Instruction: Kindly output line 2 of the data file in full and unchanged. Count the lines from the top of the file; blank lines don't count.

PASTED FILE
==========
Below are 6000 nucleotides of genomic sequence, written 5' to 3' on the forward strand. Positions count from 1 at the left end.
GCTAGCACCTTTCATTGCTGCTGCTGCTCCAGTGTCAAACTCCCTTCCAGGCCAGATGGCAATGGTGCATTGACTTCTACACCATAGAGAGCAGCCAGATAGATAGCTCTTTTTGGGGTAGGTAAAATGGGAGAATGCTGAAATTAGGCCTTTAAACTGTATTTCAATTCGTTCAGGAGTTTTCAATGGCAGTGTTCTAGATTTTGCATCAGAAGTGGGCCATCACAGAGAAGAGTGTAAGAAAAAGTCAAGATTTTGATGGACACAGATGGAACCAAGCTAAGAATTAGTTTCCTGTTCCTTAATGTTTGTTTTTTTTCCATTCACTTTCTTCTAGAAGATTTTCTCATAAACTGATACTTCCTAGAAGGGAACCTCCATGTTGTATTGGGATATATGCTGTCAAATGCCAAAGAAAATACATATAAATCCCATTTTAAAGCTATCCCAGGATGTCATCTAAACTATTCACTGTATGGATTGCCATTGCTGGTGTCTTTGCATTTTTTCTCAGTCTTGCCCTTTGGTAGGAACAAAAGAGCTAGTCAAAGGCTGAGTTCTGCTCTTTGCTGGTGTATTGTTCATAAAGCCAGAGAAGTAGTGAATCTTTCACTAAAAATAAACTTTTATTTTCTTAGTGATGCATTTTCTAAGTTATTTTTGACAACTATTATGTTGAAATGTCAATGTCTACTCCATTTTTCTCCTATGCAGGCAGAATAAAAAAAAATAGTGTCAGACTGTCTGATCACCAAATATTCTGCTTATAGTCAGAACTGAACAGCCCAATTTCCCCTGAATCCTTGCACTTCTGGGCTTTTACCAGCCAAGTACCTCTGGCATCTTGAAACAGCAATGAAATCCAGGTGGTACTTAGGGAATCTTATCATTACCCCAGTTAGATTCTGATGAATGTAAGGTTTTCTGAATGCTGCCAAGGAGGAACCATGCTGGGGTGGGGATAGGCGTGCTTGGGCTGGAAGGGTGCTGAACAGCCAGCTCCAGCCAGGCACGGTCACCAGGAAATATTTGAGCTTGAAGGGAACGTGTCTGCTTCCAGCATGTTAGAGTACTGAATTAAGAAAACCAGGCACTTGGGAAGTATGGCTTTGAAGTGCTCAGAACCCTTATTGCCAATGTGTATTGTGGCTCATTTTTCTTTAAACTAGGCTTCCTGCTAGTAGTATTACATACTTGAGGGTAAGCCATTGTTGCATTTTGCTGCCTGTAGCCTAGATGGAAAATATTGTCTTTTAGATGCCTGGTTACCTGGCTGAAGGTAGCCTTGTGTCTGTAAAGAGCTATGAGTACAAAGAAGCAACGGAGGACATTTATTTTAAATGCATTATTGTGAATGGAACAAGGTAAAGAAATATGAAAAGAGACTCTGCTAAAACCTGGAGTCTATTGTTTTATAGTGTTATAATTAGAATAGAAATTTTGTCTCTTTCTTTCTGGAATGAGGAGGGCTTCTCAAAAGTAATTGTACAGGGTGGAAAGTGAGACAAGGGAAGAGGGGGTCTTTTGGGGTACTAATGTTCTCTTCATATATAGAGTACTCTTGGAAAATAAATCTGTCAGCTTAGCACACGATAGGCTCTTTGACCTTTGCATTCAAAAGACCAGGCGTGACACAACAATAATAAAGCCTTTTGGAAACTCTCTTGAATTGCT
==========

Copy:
GCTAGCACCTTTCATTGCTGCTGCTGCTCCAGTGTCAAACTCCCTTCCAGGCCAGATGGCAATGGTGCATTGACTTCTACACCATAGAGAGCAGCCAGATAGATAGCTCTTTTTGGGGTAGGTAAAATGGGAGAATGCTGAAATTAGGCCTTTAAACTGTATTTCAATTCGTTCAGGAGTTTTCAATGGCAGTGTTCTAGATTTTGCATCAGAAGTGGGCCATCACAGAGAAGAGTGTAAGAAAAAGTCAAGATTTTGATGGACACAGATGGAACCAAGCTAAGAATTAGTTTCCTGTTCCTTAATGTTTGTTTTTTTTCCATTCACTTTCTTCTAGAAGATTTTCTCATAAACTGATACTTCCTAGAAGGGAACCTCCATGTTGTATTGGGATATATGCTGTCAAATGCCAAAGAAAATACATATAAATCCCATTTTAAAGCTATCCCAGGATGTCATCTAAACTATTCACTGTATGGATTGCCATTGCTGGTGTCTTTGCATTTTTTCTCAGTCTTGCCCTTTGGTAGGAACAAAAGAGCTAGTCAAAGGCTGAGTTCTGCTCTTTGCTGGTGTATTGTTCATAAAGCCAGAGAAGTAGTGAATCTTTCACTAAAAATAAACTTTTATTTTCTTAGTGATGCATTTTCTAAGTTATTTTTGACAACTATTATGTTGAAATGTCAATGTCTACTCCATTTTTCTCCTATGCAGGCAGAATAAAAAAAAATAGTGTCAGACTGTCTGATCACCAAATATTCTGCTTATAGTCAGAACTGAACAGCCCAATTTCCCCTGAATCCTTGCACTTCTGGGCTTTTACCAGCCAAGTACCTCTGGCATCTTGAAACAGCAATGAAATCCAGGTGGTACTTAGGGAATCTTATCATTACCCCAGTTAGATTCTGATGAATGTAAGGTTTTCTGAATGCTGCCAAGGAGGAACCATGCTGGGGTGGGGATAGGCGTGCTTGGGCTGGAAGGGTGCTGAACAGCCAGCTCCAGCCAGGCACGGTCACCAGGAAATATTTGAGCTTGAAGGGAACGTGTCTGCTTCCAGCATGTTAGAGTACTGAATTAAGAAAACCAGGCACTTGGGAAGTATGGCTTTGAAGTGCTCAGAACCCTTATTGCCAATGTGTATTGTGGCTCATTTTTCTTTAAACTAGGCTTCCTGCTAGTAGTATTACATACTTGAGGGTAAGCCATTGTTGCATTTTGCTGCCTGTAGCCTAGATGGAAAATATTGTCTTTTAGATGCCTGGTTACCTGGCTGAAGGTAGCCTTGTGTCTGTAAAGAGCTATGAGTACAAAGAAGCAACGGAGGACATTTATTTTAAATGCATTATTGTGAATGGAACAAGGTAAAGAAATATGAAAAGAGACTCTGCTAAAACCTGGAGTCTATTGTTTTATAGTGTTATAATTAGAATAGAAATTTTGTCTCTTTCTTTCTGGAATGAGGAGGGCTTCTCAAAAGTAATTGTACAGGGTGGAAAGTGAGACAAGGGAAGAGGGGGTCTTTTGGGGTACTAATGTTCTCTTCATATATAGAGTACTCTTGGAAAATAAATCTGTCAGCTTAGCACACGATAGGCTCTTTGACCTTTGCATTCAAAAGACCAGGCGTGACACAACAATAATAAAGCCTTTTGGAAACTCTCTTGAATTGCT